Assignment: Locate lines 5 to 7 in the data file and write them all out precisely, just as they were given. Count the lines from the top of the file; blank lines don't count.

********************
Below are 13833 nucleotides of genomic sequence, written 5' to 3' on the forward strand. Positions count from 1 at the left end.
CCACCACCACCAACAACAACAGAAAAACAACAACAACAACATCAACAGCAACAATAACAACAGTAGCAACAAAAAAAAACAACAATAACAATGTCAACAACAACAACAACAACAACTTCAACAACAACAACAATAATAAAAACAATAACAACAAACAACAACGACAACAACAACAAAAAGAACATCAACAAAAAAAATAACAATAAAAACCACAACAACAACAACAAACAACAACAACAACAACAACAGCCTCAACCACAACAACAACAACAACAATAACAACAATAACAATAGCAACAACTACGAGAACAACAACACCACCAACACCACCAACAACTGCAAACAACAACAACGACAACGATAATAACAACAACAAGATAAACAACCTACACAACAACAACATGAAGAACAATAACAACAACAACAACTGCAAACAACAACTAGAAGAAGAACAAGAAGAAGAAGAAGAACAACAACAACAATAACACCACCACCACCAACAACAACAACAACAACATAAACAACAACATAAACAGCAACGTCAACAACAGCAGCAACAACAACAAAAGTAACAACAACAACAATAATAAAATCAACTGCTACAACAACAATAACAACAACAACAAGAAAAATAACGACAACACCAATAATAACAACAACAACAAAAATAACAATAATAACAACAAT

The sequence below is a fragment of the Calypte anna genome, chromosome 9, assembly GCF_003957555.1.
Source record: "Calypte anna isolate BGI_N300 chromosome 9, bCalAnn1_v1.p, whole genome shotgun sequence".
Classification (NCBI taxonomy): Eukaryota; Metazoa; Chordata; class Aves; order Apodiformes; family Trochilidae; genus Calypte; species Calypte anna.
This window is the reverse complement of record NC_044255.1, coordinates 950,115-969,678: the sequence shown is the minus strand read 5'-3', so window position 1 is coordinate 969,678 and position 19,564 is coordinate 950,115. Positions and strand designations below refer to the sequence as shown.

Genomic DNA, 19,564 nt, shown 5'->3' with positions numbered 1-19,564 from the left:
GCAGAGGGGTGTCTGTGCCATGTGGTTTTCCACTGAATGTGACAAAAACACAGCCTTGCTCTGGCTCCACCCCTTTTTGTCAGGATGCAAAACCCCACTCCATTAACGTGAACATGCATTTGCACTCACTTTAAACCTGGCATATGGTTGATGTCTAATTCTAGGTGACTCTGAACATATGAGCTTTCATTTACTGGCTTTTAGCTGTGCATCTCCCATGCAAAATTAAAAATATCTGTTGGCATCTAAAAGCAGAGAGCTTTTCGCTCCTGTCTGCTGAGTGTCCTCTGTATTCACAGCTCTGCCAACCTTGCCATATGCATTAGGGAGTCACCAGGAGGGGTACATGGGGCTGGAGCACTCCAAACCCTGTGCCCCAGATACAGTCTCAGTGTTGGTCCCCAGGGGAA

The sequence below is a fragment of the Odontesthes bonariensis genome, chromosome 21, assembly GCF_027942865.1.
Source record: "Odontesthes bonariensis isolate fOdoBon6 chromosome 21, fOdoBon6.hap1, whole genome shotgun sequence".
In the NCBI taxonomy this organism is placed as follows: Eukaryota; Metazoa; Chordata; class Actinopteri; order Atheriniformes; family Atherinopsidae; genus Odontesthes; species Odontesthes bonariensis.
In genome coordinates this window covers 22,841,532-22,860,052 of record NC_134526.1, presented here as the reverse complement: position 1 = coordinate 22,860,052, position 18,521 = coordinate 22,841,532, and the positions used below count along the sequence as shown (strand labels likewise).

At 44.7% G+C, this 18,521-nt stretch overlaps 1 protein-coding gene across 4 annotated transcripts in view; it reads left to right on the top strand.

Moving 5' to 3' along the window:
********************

Classification (NCBI taxonomy): Eukaryota; Metazoa; Chordata; class Aves; order Apodiformes; family Trochilidae; genus Calypte; species Calypte anna.
This window is the reverse complement of record NC_044255.1, coordinates 950,115-969,678: the sequence shown is the minus strand read 5'-3', so window position 1 is coordinate 969,678 and position 19,564 is coordinate 950,115. Positions and strand designations below refer to the sequence as shown.

Genomic DNA, 19,564 nt, shown 5'->3' with positions numbered 1-19,564 from the left: